Scientists in Hong Kong recently published an evaluation of our FDA-cleared NxTAG® Respiratory Pathogen Panel (RPP), which detects 20 clinically relevant viral and bacterial pathogens in as many as 96 samples at a time. The study came out in the Journal of Clinical Microbiology from lead author Jonathan Chen and senior author Kwok-Yung Yuen.
The paper, “Clinical evaluation of the new high-throughput Luminex NxTAG Respiratory Pathogen Panel assay for multiplex respiratory pathogen detection,” describes generating and comparing results from 287 samples run on the NxTAG panel, the BioFire FilmArray Respiratory Panel, and real-time PCR. The evaluation was performed in light of the importance of panel-based testing and also the need for a high throughput platform. According to the authors, “mixed infections are seen often, especially in children.”
The team found that the NxTAG panel had diagnostic sensitivity of 98.9% and specificity of 99%, with “100% sensitivity for adenovirus, human coronavirus (HCoV)-229E, HCoV-NL63, influenza A virus, A/H1pdm09 virus, A/H3 virus, influenza B virus, metapneumovirus, parainfluenza virus type 1 (PIV1-4), RSV, human bocavirus (HBoV), and M. pneumoniae”, as well as 100% specificity for “HCoV-HKU1, influenza A matrix gene, A/H1pdm09, influenza B, PIV1 and M. pneumoniae”. Results showed strong concordance between the NxTAG respiratory panel and the BioFire panel, with “complete concordance” between the panels for nearly 99% of positive results, according to the paper.
The study also included three cultured samples of avian influenza A/H7N9, which has been found with increasing incidence in China recently. All three samples were detected as influenza A by the NxTAG RPP panel.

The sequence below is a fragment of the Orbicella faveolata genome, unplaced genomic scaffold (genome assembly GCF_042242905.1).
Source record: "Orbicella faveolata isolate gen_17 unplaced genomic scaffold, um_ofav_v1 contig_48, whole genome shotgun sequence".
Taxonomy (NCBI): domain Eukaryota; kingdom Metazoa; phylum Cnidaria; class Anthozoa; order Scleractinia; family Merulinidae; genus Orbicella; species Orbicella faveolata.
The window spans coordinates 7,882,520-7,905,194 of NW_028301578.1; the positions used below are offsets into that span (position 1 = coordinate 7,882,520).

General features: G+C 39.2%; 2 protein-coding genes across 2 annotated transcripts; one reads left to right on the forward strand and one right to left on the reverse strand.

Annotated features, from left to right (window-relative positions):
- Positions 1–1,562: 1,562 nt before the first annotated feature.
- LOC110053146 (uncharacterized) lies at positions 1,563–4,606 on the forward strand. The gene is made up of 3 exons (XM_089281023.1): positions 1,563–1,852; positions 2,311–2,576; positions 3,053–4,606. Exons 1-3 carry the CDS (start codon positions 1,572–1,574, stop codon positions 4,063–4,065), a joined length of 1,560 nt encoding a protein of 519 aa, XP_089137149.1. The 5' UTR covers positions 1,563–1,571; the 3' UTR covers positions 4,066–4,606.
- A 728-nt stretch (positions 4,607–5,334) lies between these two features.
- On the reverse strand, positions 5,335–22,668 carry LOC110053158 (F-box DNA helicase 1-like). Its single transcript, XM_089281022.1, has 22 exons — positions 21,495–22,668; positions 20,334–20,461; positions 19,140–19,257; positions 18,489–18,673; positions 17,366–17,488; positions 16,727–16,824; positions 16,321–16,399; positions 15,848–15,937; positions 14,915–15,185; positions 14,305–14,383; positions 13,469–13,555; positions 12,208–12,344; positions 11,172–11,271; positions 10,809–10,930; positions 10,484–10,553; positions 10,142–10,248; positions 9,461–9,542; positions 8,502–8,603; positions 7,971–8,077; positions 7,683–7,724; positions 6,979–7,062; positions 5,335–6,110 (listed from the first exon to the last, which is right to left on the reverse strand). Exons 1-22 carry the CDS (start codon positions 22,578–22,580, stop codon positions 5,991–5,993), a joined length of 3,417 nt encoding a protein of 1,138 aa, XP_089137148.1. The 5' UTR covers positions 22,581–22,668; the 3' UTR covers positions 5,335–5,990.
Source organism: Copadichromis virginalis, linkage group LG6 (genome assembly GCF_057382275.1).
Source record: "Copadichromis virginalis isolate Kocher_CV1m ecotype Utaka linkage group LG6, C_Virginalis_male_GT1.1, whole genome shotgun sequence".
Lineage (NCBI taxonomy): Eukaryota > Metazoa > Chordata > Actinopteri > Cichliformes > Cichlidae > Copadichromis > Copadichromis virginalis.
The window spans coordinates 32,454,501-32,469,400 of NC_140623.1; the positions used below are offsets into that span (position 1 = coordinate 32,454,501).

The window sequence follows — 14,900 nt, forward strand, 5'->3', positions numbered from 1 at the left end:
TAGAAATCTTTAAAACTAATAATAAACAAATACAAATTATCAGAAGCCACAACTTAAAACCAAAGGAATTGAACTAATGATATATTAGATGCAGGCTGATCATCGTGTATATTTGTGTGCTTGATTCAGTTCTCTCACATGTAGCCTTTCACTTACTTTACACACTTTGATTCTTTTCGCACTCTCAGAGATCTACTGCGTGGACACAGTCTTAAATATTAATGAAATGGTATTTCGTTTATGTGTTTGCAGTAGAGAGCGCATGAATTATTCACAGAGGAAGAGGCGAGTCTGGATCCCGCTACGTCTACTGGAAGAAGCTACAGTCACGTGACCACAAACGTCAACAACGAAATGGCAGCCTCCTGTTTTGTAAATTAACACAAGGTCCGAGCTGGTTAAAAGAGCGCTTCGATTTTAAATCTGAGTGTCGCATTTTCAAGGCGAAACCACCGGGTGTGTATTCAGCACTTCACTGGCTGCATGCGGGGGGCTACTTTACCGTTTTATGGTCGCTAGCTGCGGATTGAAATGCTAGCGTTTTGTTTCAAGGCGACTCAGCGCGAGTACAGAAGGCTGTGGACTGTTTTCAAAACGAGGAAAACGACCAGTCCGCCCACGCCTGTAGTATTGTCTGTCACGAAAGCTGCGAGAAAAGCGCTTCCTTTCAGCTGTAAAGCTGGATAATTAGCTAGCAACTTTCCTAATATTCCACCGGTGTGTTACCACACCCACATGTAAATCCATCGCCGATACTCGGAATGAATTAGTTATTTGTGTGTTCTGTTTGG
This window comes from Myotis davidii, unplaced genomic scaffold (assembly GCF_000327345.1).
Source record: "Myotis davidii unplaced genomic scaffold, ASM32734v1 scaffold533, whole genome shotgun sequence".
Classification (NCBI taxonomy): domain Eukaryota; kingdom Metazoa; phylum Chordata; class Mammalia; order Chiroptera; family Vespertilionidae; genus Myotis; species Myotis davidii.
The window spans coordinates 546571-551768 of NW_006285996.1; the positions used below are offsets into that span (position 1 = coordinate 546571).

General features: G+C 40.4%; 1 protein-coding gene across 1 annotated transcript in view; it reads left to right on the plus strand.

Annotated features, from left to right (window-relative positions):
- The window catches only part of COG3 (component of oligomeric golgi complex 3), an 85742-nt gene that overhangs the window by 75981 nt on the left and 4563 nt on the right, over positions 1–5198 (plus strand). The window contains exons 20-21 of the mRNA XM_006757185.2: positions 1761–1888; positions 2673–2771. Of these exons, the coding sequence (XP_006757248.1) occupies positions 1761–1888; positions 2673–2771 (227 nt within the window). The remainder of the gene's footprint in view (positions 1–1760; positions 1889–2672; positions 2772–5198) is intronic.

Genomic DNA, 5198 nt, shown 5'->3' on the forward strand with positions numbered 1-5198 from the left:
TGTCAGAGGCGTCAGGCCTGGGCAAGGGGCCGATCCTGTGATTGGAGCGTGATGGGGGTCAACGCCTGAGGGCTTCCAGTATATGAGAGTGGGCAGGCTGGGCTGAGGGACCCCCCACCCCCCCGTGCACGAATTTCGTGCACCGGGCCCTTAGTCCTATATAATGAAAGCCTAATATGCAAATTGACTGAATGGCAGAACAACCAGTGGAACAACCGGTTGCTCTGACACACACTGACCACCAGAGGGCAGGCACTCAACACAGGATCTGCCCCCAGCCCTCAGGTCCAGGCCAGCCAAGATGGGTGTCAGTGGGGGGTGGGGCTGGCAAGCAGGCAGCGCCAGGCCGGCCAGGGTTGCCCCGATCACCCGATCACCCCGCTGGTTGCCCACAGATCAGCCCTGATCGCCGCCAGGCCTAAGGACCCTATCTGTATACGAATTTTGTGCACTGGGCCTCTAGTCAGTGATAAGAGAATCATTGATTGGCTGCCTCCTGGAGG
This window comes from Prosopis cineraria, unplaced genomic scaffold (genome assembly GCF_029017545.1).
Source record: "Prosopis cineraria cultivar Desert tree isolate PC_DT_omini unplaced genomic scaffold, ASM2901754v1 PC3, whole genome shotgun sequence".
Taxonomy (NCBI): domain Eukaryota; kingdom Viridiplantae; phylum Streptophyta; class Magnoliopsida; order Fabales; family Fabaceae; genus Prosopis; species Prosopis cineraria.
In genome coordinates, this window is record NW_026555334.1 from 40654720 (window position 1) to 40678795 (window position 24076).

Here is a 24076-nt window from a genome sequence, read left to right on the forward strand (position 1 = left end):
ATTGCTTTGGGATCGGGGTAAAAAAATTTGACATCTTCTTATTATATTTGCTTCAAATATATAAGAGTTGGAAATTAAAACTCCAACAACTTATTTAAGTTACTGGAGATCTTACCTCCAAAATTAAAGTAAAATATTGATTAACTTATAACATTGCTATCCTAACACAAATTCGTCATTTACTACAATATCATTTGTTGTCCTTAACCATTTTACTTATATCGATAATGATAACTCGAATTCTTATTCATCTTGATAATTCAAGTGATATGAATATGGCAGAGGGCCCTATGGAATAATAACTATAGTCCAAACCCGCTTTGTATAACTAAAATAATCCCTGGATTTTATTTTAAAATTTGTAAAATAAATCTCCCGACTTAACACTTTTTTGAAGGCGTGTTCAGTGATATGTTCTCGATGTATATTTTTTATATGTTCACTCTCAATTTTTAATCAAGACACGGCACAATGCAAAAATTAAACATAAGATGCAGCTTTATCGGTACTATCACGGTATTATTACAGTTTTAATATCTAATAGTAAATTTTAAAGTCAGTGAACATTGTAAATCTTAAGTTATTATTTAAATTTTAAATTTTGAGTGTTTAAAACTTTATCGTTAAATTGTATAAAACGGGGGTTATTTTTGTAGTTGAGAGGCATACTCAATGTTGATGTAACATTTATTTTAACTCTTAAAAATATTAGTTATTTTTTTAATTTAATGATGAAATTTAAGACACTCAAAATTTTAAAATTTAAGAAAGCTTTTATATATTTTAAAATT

Interestingly, the NxTAG panel “was the only multiplex assay in this study that could detect HBoV,” the scientists reported. “Since HBoV is one of the causative agents of pediatric acute respiratory tract infections, the NxTAG Respiratory Pathogen Panel has an additional advantage among the pediatric population.”
Looking at the various workflows involved in this evaluation, the team noted that the NxTAG panel offers advantages in high throughput multiplexing with minimal hands-on time. “In conclusion, the NxTAG Respiratory Pathogen Panel has very good diagnostic performance on multiplex respiratory pathogen detection,” they wrote. “The support of high-throughput sample handling made this assay a potentially useful tool in major laboratories processing a high number of clinical respiratory specimens for routine screening of multiple respiratory pathogens.”
Disclaimer: The results of this test should not be used as the sole basis for diagnosis, treatment, or other patient management decisions. Please refer to the IVD package insert for the full intended use, limitations, and risk information.
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